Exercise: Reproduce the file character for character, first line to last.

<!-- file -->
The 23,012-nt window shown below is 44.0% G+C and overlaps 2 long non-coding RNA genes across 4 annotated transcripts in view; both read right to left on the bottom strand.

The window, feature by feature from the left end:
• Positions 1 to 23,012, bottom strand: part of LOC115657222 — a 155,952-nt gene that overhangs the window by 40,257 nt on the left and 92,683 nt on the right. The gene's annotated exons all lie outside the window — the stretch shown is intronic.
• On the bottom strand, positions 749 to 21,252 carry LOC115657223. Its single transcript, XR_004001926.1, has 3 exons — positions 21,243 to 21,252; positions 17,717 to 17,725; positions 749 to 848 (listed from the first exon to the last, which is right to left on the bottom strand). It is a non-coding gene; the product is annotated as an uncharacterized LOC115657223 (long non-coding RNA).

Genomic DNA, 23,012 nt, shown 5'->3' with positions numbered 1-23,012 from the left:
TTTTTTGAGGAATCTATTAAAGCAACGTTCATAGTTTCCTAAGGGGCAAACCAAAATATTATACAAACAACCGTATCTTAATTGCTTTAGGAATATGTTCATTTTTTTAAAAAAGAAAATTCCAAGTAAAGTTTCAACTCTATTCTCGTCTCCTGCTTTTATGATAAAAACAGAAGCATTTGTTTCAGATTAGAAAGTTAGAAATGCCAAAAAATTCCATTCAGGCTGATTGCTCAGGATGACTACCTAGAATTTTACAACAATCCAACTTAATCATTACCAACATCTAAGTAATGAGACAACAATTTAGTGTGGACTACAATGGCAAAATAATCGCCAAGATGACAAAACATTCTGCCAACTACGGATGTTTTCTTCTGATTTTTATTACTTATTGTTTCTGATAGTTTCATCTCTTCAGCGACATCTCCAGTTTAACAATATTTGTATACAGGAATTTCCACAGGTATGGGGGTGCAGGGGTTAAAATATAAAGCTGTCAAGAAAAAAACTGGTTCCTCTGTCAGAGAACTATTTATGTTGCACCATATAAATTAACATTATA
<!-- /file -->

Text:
The 23,012-nt window shown below is 44.0% G+C and overlaps 2 long non-coding RNA genes across 4 annotated transcripts in view; both read right to left on the bottom strand.

The window, feature by feature from the left end:
• Positions 1 to 23,012, bottom strand: part of LOC115657222 — a 155,952-nt gene that overhangs the window by 40,257 nt on the left and 92,683 nt on the right. The gene's annotated exons all lie outside the window — the stretch shown is intronic.
• On the bottom strand, positions 749 to 21,252 carry LOC115657223. Its single transcript, XR_004001926.1, has 3 exons — positions 21,243 to 21,252; positions 17,717 to 17,725; positions 749 to 848 (listed from the first exon to the last, which is right to left on the bottom strand). It is a non-coding gene; the product is annotated as an uncharacterized LOC115657223 (long non-coding RNA).

Genomic DNA, 23,012 nt, shown 5'->3' with positions numbered 1-23,012 from the left:
TTTTTTGAGGAATCTATTAAAGCAACGTTCATAGTTTCCTAAGGGGCAAACCAAAATATTATACAAACAACCGTATCTTAATTGCTTTAGGAATATGTTCATTTTTTTAAAAAAGAAAATTCCAAGTAAAGTTTCAACTCTATTCTCGTCTCCTGCTTTTATGATAAAAACAGAAGCATTTGTTTCAGATTAGAAAGTTAGAAATGCCAAAAAATTCCATTCAGGCTGATTGCTCAGGATGACTACCTAGAATTTTACAACAATCCAACTTAATCATTACCAACATCTAAGTAATGAGACAACAATTTAGTGTGGACTACAATGGCAAAATAATCGCCAAGATGACAAAACATTCTGCCAACTACGGATGTTTTCTTCTGATTTTTATTACTTATTGTTTCTGATAGTTTCATCTCTTCAGCGACATCTCCAGTTTAACAATATTTGTATACAGGAATTTCCACAGGTATGGGGGTGCAGGGGTTAAAATATAAAGCTGTCAAGAAAAAAACTGGTTCCTCTGTCAGAGAACTATTTATGTTGCACCATATAAATTAACATTATA